Now, ComedyWorx's biggest challenge is attracting attention in a market increasingly saturated with options. "There are a lot of dance places and bars that didn't exist back when we started," Gardner says. "Also, there's hockey, which really empties this place."

Plus, there are other comedy organizations to compete with: Transactors Improv Company has been around since 1983, and Zach Ward started CHiPs in 1995 while he was still doing ComedySportz shows with Gardner. After a stint in Chicago, Ward moved back to the Triangle and started DSI Comedy (disclosure: I work for DSI and was associate producer of its last NC Comedy Arts Festival).

"At the time, most people really didn't know what improv was," Transactors director Greg Hohn says of the local improv scene in the late '80s. "In Chapel Hill, we were the only improv group around, and that's so different from what's going on now."

What hasn't changed in 25 years is the sincere commitment of the ComedyWorx extended family. "I owe a lot of what makes me happy—a lot of what makes me who I am—to ComedyWorx," says Matt Cunningham of his years in the troupe. Now a lawyer, Cunningham describes improv as a "moment of absolute abandon and reckless commitment." He credits ComedyWorx with introducing him to his closest friends and his wife, and with providing a place for "talented people who would not otherwise have interest or access to a stage in the Triangle."

Likewise, Gardner is more apt to talk about the camaraderie of ComedyWorx and the larger beauty of improv than all the funny shows they've had through the years. "A quote I like," he says, "is that the Constitution gives you the right to pursue happiness, but catching it is your problem. We help people catch it here." It helps to know the basic tenets of improv to understand Gardner's earnestness. In improv, you say "yes" and see where it leads. It's a philosophy of supportive listening, not conflict or competition.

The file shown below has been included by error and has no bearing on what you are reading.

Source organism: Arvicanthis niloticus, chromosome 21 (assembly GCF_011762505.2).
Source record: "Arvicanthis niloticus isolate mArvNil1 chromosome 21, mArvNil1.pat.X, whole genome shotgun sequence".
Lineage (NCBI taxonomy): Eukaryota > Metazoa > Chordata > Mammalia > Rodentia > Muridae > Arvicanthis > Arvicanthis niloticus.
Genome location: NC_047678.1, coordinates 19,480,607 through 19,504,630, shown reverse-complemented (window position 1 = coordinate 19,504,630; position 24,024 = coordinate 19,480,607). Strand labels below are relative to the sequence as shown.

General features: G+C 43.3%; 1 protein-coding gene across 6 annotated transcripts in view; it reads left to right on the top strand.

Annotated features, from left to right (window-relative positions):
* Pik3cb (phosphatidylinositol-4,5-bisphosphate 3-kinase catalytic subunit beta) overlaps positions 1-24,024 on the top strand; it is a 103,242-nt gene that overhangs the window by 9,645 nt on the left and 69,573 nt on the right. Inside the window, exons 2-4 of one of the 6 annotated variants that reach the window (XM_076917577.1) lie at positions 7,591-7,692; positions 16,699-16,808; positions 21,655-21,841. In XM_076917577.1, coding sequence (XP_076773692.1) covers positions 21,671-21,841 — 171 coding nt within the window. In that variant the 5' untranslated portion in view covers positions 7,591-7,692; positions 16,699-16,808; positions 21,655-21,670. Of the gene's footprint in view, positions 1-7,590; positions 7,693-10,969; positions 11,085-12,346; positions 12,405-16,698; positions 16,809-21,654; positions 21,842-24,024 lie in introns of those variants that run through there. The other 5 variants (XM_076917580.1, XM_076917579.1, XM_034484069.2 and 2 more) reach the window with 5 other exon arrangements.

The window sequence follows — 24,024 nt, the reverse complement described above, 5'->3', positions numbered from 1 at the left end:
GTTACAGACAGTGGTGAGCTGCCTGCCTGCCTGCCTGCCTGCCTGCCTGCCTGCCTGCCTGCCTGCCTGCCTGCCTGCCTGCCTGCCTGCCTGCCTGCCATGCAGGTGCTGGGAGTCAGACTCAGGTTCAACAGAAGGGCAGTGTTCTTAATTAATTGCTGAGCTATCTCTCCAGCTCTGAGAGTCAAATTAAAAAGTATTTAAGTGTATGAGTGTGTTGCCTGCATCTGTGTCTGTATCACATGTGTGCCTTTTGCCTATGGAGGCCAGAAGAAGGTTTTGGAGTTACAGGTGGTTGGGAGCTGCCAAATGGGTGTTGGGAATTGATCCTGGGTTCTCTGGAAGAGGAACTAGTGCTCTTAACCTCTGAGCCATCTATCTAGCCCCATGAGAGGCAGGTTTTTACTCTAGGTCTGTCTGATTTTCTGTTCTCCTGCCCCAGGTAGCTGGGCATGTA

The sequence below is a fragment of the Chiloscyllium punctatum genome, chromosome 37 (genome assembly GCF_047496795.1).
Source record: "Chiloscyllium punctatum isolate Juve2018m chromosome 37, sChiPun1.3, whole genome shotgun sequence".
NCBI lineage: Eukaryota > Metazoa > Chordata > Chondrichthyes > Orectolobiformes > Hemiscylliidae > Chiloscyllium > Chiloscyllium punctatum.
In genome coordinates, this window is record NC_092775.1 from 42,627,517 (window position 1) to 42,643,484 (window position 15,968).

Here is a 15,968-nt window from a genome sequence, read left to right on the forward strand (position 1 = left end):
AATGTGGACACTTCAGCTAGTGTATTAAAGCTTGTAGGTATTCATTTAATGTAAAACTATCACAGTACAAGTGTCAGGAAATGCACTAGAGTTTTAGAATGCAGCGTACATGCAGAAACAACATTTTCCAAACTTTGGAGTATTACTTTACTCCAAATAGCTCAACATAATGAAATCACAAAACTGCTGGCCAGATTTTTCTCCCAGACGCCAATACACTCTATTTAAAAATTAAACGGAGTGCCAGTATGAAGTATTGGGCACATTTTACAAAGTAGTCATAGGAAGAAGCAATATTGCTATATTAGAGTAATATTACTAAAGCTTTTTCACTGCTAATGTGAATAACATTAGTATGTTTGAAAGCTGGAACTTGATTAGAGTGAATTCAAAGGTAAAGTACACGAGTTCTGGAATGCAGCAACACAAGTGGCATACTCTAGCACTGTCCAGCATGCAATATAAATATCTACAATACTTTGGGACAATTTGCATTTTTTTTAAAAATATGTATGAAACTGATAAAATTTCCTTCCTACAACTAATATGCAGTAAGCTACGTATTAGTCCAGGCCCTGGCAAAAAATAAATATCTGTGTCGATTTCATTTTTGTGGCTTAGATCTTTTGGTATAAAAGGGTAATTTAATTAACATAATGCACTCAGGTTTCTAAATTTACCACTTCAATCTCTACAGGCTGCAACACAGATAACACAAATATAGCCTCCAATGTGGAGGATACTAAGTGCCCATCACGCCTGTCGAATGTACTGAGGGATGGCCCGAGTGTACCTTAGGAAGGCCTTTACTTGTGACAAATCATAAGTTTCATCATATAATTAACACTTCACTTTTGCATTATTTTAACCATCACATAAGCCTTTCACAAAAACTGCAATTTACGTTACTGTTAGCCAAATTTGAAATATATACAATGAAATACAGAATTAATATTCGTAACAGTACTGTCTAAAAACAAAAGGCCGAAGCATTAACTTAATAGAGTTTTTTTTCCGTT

"ComedyWorx is a very accepting atmosphere," says Jenny Spencer, a longtime player whose parents started performing there when she was just 6. "People from so many different backgrounds come together and perform comedy, and you get such a great view of the world." Now working in research and development at N.C. State's College of Veterinary Medicine, Spencer credits improv with making her stronger at presentations and team building.

The fellowship behind the scenes comes through on stage. The best improv shows resemble people who like each other inviting you to their party—a unique offering in an entertainment landscape of loud bands and provocative standups. "It is an interactive entertainment that's different every time you come," says Cronk. "From a historical perspective, we've grown up with the area and provide more than when we started off—something that's important as an alternative to a movie or an expensive concert."

With the fabric of Raleigh always evolving, why ComedyWorx has persisted seems like a big question. But Gardner isn't looking to make it big; he's just passionate about getting people involved, which makes ComedyWorx's mission simple: "We've brought happiness to tens of thousands of people over 25 years."

This article appeared in print with the headline "Worx in progress."

  • Raleigh group making it up as they go